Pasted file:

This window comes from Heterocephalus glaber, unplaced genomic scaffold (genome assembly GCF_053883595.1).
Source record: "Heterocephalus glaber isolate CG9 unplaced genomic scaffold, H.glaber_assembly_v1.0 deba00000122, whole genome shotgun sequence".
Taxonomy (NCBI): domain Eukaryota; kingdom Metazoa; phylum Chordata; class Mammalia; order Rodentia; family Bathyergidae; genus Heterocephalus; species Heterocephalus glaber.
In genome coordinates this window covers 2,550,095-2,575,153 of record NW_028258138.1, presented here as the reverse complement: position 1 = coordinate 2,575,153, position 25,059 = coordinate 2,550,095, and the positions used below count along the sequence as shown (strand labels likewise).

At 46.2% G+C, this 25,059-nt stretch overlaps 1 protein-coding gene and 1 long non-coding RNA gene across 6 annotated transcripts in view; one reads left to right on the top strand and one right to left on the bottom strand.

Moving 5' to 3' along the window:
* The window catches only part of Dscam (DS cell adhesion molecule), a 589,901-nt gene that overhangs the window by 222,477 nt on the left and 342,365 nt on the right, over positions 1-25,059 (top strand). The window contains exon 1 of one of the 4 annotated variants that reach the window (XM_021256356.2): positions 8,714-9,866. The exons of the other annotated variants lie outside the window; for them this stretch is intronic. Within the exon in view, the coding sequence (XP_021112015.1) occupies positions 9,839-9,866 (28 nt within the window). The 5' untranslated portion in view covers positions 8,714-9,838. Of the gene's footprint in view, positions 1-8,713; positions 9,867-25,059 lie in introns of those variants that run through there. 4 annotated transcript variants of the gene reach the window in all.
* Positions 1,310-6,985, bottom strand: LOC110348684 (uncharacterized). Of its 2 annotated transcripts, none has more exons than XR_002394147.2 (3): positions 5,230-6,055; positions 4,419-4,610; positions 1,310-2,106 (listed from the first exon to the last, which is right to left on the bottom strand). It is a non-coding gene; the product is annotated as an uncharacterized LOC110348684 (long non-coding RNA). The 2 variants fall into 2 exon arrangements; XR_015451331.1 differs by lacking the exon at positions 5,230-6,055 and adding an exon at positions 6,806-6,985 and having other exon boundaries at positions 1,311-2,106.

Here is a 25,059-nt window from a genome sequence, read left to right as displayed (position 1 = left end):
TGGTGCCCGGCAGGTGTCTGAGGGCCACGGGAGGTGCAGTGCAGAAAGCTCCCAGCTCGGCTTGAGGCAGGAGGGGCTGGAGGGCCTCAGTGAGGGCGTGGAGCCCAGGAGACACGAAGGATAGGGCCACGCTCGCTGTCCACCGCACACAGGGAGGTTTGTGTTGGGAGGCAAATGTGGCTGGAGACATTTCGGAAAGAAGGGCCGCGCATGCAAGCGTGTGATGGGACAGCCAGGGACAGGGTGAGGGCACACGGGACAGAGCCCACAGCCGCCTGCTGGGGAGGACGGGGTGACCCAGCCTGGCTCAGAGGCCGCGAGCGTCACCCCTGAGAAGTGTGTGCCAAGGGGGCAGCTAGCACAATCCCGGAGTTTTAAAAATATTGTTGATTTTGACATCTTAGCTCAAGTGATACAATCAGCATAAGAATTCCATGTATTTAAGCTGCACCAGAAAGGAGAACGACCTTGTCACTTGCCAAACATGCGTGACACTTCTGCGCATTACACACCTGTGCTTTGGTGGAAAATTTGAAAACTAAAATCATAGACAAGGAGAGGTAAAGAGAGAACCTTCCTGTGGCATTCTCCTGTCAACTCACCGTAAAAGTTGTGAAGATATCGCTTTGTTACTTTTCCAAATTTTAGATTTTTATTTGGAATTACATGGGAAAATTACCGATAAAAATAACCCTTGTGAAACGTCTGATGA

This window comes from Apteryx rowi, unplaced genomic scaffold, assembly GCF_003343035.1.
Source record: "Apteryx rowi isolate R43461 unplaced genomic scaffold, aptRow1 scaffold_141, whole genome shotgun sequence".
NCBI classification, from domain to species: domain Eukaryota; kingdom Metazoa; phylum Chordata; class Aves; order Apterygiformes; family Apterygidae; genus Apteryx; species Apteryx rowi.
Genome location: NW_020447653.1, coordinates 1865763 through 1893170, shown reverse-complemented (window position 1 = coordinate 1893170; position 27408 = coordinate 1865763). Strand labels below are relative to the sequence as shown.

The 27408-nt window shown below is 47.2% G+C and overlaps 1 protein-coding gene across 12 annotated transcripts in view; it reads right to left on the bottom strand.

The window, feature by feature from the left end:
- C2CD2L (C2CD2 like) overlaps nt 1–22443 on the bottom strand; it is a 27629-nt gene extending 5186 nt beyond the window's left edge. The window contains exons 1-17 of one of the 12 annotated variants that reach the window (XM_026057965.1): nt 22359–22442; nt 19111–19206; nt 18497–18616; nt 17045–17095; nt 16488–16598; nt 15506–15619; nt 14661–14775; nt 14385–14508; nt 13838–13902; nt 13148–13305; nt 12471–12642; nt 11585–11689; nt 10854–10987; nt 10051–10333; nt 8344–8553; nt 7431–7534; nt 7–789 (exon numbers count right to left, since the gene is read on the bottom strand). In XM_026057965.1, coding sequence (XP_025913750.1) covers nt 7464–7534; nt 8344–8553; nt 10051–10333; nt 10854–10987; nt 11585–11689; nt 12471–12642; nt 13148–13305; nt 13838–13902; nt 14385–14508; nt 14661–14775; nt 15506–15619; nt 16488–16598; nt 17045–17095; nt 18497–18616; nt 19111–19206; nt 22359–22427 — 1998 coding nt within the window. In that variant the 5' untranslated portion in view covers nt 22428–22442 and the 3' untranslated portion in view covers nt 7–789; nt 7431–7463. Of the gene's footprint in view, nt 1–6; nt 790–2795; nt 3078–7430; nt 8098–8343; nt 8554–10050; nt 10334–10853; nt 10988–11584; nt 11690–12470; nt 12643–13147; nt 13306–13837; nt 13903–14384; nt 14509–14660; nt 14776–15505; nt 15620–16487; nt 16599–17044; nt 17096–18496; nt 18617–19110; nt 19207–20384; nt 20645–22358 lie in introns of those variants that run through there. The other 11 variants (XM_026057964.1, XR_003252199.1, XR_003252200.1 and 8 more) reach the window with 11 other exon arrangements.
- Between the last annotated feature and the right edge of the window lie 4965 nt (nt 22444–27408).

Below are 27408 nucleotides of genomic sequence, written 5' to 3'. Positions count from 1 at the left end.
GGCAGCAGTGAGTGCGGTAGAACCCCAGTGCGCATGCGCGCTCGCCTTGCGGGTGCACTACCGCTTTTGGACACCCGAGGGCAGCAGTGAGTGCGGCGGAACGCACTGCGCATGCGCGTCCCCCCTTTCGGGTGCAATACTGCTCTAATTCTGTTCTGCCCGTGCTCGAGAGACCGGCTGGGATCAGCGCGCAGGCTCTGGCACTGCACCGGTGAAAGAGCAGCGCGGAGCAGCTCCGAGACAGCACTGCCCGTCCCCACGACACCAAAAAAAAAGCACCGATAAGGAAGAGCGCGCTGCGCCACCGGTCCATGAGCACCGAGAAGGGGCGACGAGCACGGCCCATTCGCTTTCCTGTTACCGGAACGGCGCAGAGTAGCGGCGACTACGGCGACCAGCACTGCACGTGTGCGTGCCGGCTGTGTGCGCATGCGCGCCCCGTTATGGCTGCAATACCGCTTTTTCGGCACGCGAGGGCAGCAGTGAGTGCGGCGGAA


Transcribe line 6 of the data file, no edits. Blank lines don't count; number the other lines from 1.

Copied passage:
Moving 5' to 3' along the window: